• Statements that he or she was sexually abused.
  • Inappropriate sexual contact with other children
  • Emotional abuse signs and symptoms
  • Delayed or inappropriate emotional development
  • Loss of self-confidence or self-esteem
  • Social withdrawal or a loss of interest or enthusiasm
  • Depression
  • Avoidance of certain situations, such as refusing to go to school or ride the bus.
  • Desperately seeks affection.
  • A decrease in school performance or loss of interest in school
  • Loss of previously acquired developmental skills.
  • Neglect signs and symptoms
  • Poor growth or weight gain or being overweight.
  • Poor hygiene
  • Lack of clothing or supplies to meet physical needs.
  • Taking food or money without permission
  • Hiding food for later
  • Poor record of school attendance
  • Lack of appropriate attention for medical, dental or psychological problems or lack of necessary follow-up care

Parental or Child Custodial Behavior

Sometimes a parent’s demeanor or behavior sends red flags about child abuse. Warning signs include a parent who:

  • Shows little concern for the child.
  • Appears unable to recognize physical or emotional distress in the child.
  • Blames the child for problems.
  • Consistently belittles or berates the child, and describes the child with negative terms, such as “worthless” or “evil”.
  • Expects the child to provide him or her with attention and care and seems jealous of other family members getting attention from the child.
  • Uses harsh physical discipline.
  • Demands an inappropriate level of physical or academic performance.
  • Severely limits the child’s contact with others.

Offers conflicting or unconvincing explanations for a child’s injuries or no explanation at all.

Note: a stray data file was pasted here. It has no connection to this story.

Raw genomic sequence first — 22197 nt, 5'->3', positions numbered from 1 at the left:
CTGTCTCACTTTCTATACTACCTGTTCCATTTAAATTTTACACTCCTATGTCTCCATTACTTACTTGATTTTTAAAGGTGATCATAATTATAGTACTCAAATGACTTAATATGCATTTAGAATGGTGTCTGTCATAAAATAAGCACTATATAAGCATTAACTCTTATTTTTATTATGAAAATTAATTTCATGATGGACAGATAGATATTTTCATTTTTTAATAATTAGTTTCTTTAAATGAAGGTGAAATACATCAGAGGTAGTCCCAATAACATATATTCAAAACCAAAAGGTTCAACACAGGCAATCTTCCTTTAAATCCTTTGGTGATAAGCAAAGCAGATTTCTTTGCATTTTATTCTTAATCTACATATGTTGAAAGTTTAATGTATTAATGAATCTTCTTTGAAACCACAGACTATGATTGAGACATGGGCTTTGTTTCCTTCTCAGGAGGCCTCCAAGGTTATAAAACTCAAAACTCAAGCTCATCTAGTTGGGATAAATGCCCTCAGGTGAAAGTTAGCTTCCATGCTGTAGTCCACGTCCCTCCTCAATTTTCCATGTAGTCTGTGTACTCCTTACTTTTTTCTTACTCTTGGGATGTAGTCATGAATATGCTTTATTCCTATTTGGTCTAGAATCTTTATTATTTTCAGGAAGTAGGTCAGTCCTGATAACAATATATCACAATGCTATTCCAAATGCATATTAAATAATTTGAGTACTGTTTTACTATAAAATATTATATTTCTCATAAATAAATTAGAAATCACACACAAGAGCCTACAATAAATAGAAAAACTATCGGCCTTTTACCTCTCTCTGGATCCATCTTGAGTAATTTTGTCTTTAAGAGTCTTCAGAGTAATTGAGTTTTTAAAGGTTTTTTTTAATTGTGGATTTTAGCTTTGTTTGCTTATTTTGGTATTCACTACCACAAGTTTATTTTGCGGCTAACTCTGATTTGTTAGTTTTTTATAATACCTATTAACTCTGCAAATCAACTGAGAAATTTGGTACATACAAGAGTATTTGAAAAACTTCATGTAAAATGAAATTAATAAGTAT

Child health experts condemn the use of violence in any form, corporal punishment may leave emotional scars. Parental behaviors that cause pain, physical injury or emotional trauma, is not discipline but is child abuse.

If you’ are concerned that your child or another child has been abused, seek help immediately. Depending on the situation, contact the child’s doctor or health care provider, a local child protective agency, the police department, or a 24-hour hotline such as Child Help National Child Abuse Hotline (1-800-422-4453).

If the child needs immediate medical attention, call 911 or your local emergency number.

Keep in mind that health care professionals are legally required to report all suspected cases of child abuse to the appropriate county authorities or the police.


Child abuse can change the trajectory of a child’s life forever. Leaving the child to struggle with the emotional, physical, and sexual scars well into adulthood. Making is difficult for the adult survivor of child abuse to fully recover and live a normal life, well after the abuse has been committed.  Weather you or a parent, care giver to children or anyone else we must all do our part in stopping child abuse.

-Jim Katsoudas –